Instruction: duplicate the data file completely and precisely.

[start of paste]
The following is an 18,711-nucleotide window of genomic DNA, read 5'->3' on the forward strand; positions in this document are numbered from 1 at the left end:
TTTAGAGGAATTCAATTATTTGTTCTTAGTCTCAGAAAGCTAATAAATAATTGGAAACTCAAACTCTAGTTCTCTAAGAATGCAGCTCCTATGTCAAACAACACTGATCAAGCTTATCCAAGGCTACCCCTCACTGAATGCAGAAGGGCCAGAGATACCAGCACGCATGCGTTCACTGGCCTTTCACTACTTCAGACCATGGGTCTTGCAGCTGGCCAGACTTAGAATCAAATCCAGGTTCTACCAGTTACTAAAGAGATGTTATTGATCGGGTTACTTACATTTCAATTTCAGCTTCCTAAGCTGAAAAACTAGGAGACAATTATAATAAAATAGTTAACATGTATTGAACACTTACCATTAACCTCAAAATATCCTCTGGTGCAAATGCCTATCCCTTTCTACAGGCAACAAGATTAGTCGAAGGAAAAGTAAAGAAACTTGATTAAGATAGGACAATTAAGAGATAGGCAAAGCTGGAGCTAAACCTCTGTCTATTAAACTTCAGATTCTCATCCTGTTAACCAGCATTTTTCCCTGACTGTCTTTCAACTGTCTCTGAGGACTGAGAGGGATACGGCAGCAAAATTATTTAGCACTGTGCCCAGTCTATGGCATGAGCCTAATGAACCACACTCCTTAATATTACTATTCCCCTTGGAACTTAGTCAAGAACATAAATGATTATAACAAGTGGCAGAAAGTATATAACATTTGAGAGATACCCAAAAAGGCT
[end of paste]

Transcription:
The following is an 18,711-nucleotide window of genomic DNA, read 5'->3' on the forward strand; positions in this document are numbered from 1 at the left end:
TTTAGAGGAATTCAATTATTTGTTCTTAGTCTCAGAAAGCTAATAAATAATTGGAAACTCAAACTCTAGTTCTCTAAGAATGCAGCTCCTATGTCAAACAACACTGATCAAGCTTATCCAAGGCTACCCCTCACTGAATGCAGAAGGGCCAGAGATACCAGCACGCATGCGTTCACTGGCCTTTCACTACTTCAGACCATGGGTCTTGCAGCTGGCCAGACTTAGAATCAAATCCAGGTTCTACCAGTTACTAAAGAGATGTTATTGATCGGGTTACTTACATTTCAATTTCAGCTTCCTAAGCTGAAAAACTAGGAGACAATTATAATAAAATAGTTAACATGTATTGAACACTTACCATTAACCTCAAAATATCCTCTGGTGCAAATGCCTATCCCTTTCTACAGGCAACAAGATTAGTCGAAGGAAAAGTAAAGAAACTTGATTAAGATAGGACAATTAAGAGATAGGCAAAGCTGGAGCTAAACCTCTGTCTATTAAACTTCAGATTCTCATCCTGTTAACCAGCATTTTTCCCTGACTGTCTTTCAACTGTCTCTGAGGACTGAGAGGGATACGGCAGCAAAATTATTTAGCACTGTGCCCAGTCTATGGCATGAGCCTAATGAACCACACTCCTTAATATTACTATTCCCCTTGGAACTTAGTCAAGAACATAAATGATTATAACAAGTGGCAGAAAGTATATAACATTTGAGAGATACCCAAAAAGGCT